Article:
I feel sure that I must have covered this subject in the past, but being a trials secretary can, at times, be a frustrating task.
As you will have seen from the most recent news postings, I’ve recently put the details of the Angela Redford ACU Traditional Trials Championship round programme details on this site, having spent much of the past two days producing two sheets of A4 which will have to pass as a programme.
That’s not the issue at stake, what makes it hard work is the difficulty in deciphering the information – and indeed the lack of information – provided by riders on their entry forms. My name is Mike Rapley, not M Rapley – I’ve never been called M (or indeed emm), and whilst I’m rarely called Mike or Michael, everybody has a version of my name by which I am called – so riders, please give a Christian name, and whilst you are about it, a full address with postcode, a telephone number and if you include a e-mail address, write it legibly so that there’s some chance of my e-mail reaching you.
My last column was some weeks ago now and since then the highlight has been Alan Wright’s classic bike show at Telford. Covering all aspects of bike sports, trials, motocross (scrambles) grass track, ice racing, enduros and road racing, once again Wrighty managed to attract a fantastic host of machines for display in all states of appearance, from a burnt out four cylinder classic racer engine and frame for sale to £25k’s worth of G50 engined Matchless Metisse, not to mention Sammy Miller’s lovingly restored 350 AJS 187 BLF which Gordon Jackson rode to win the Scottish on one mark lost.
I could go on and on, but there’s no doubt that Wrighty’s show has rapidly become one of the highlights of the year, not just for seeing classic machinery, but also for meeting loads of wonderful folk from one’s past and present.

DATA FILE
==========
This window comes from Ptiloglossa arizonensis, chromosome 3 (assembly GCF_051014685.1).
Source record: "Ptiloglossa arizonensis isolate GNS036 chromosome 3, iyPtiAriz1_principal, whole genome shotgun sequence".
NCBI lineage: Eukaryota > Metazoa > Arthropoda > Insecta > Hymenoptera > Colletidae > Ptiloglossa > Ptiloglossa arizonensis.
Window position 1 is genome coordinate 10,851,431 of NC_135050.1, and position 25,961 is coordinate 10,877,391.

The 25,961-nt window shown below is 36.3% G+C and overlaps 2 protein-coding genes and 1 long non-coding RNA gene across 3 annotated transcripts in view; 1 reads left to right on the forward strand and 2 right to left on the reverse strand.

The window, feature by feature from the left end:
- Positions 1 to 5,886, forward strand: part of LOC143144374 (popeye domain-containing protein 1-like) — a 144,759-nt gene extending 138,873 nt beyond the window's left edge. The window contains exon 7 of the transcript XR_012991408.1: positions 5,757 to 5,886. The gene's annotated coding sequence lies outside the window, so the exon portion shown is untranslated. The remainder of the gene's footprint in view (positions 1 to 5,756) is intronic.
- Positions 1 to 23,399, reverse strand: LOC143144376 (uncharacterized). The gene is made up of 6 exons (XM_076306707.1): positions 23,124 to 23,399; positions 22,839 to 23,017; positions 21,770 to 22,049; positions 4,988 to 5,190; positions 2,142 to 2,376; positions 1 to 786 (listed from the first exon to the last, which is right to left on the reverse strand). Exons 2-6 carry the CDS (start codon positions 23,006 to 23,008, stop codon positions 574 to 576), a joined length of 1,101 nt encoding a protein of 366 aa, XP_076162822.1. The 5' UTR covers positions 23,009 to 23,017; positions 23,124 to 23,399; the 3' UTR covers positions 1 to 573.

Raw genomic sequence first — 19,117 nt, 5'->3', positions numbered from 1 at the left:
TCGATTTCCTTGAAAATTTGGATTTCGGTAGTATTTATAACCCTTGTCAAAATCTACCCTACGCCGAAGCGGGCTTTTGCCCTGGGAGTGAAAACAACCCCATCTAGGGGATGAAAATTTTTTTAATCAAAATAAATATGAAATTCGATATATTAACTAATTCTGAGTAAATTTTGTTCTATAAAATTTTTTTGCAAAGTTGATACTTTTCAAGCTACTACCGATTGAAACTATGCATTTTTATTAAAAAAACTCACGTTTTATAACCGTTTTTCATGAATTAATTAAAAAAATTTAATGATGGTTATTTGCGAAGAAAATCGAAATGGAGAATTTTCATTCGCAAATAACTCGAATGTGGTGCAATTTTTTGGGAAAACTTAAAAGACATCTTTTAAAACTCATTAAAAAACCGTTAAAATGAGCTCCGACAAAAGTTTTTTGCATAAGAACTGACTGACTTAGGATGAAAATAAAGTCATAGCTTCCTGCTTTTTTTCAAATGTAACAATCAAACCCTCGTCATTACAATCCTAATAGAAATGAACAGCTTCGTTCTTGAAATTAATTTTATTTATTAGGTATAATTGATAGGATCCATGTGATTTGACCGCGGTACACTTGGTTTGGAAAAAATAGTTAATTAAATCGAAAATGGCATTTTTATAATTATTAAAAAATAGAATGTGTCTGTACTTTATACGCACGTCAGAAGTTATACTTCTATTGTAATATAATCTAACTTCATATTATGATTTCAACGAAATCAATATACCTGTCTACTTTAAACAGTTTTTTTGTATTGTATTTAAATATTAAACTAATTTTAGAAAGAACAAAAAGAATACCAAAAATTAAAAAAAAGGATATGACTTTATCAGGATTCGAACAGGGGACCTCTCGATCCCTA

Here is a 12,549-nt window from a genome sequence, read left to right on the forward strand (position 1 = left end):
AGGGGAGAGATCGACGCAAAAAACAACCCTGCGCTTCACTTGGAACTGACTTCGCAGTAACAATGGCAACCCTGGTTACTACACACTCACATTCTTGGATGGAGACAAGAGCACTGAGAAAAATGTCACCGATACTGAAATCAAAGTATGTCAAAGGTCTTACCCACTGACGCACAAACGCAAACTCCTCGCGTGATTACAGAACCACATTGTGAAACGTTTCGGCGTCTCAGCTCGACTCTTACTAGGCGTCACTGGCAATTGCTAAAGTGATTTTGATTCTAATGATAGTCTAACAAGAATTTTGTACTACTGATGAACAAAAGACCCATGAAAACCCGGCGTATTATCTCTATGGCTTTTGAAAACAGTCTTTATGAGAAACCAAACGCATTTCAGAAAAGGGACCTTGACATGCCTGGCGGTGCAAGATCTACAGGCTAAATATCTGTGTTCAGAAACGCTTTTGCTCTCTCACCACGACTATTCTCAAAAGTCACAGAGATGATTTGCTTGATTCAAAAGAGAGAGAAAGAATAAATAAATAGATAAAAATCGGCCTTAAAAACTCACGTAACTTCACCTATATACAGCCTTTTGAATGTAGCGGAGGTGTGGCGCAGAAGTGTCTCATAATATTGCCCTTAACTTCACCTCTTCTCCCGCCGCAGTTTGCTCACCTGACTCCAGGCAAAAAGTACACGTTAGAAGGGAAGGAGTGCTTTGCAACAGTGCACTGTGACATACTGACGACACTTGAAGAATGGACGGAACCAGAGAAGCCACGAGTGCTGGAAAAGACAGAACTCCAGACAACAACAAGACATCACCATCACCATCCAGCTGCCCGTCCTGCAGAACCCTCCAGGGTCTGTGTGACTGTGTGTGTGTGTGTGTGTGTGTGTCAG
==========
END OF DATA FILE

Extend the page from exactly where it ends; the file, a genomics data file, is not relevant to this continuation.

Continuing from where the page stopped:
Birthdays come round all too rapidly for us all and it seems incredible to learn that one of Trials Centrals most ardent supporters, John Shirt (Junior) turned 40 last Friday, and having known Young Shirty since he was nobbut a kid (about nine years old), I can’t believe how quickly time flies.
Whilst I can’t be accurate on dates and years, I reckon that it was about 1979 that I first met John, when he was out with his dad (also John of course) at a trials bike test that I was conducting for TMX all those years ago. It will have been on a Majesty of course, the machine that John Senior produced from Yamaha components and I well remember then that John showed much promise as a rider.
Whilst I can’t recall all his victories, and there have been many, he started off on TY80s, then went via Majestys, monoshock Yamahas, a works Honda RTL 250 before riding his first Gas Gas in the 1987 Red Rose trial and of course since then has ridden nothing else. Wins have come in various nationals including the Manx Two Day, whilst his best Scottish result has been second and third in the time and observation Scott Trial.
Shirty has been a superb trials and enduro rider, having finished fourth overall in both the British Trials and British Enduro Championships – though not in the same year of course.
Enough of his past, his present position is as head of the UK Gas Gas importership together with his dad who takes a bit of a back seat these days whilst keeping an eye on the business. And whatever you may think, at least Shirty tells it as it is. He reprimands his riders on this site and praises them too and anybody who rides a Gas Gas for the UK importer knows full well that only total commitment will do – and there’s nothing wrong with that in my book.
Gas Gas and the Shirts are synonymous with success and support for many riders over the years which leaves me to say “welcome to the Over 40 Veteran’s club”